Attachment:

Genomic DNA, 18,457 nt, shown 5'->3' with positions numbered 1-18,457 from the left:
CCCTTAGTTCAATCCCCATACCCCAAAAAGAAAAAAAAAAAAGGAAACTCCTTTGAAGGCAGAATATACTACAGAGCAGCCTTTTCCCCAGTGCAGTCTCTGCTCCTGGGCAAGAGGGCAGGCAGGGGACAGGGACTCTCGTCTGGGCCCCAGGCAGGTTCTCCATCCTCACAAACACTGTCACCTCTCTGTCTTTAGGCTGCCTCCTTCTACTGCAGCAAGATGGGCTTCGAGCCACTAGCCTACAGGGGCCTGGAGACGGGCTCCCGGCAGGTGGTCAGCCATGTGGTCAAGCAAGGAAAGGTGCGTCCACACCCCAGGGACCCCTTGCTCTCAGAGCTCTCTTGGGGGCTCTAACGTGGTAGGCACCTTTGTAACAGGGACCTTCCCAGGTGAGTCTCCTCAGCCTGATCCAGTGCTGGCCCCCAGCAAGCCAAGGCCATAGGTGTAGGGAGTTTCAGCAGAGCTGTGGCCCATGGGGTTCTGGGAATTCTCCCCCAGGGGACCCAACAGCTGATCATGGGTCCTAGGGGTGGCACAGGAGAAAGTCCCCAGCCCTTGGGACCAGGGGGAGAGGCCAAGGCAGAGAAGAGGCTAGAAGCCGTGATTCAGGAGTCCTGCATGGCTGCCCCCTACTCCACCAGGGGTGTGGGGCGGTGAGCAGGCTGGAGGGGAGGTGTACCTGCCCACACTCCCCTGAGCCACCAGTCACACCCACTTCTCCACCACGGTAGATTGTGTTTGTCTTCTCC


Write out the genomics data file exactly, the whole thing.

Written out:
Genomic DNA, 18,457 nt, shown 5'->3' with positions numbered 1-18,457 from the left:
CCCTTAGTTCAATCCCCATACCCCAAAAAGAAAAAAAAAAAAGGAAACTCCTTTGAAGGCAGAATATACTACAGAGCAGCCTTTTCCCCAGTGCAGTCTCTGCTCCTGGGCAAGAGGGCAGGCAGGGGACAGGGACTCTCGTCTGGGCCCCAGGCAGGTTCTCCATCCTCACAAACACTGTCACCTCTCTGTCTTTAGGCTGCCTCCTTCTACTGCAGCAAGATGGGCTTCGAGCCACTAGCCTACAGGGGCCTGGAGACGGGCTCCCGGCAGGTGGTCAGCCATGTGGTCAAGCAAGGAAAGGTGCGTCCACACCCCAGGGACCCCTTGCTCTCAGAGCTCTCTTGGGGGCTCTAACGTGGTAGGCACCTTTGTAACAGGGACCTTCCCAGGTGAGTCTCCTCAGCCTGATCCAGTGCTGGCCCCCAGCAAGCCAAGGCCATAGGTGTAGGGAGTTTCAGCAGAGCTGTGGCCCATGGGGTTCTGGGAATTCTCCCCCAGGGGACCCAACAGCTGATCATGGGTCCTAGGGGTGGCACAGGAGAAAGTCCCCAGCCCTTGGGACCAGGGGGAGAGGCCAAGGCAGAGAAGAGGCTAGAAGCCGTGATTCAGGAGTCCTGCATGGCTGCCCCCTACTCCACCAGGGGTGTGGGGCGGTGAGCAGGCTGGAGGGGAGGTGTACCTGCCCACACTCCCCTGAGCCACCAGTCACACCCACTTCTCCACCACGGTAGATTGTGTTTGTCTTCTCC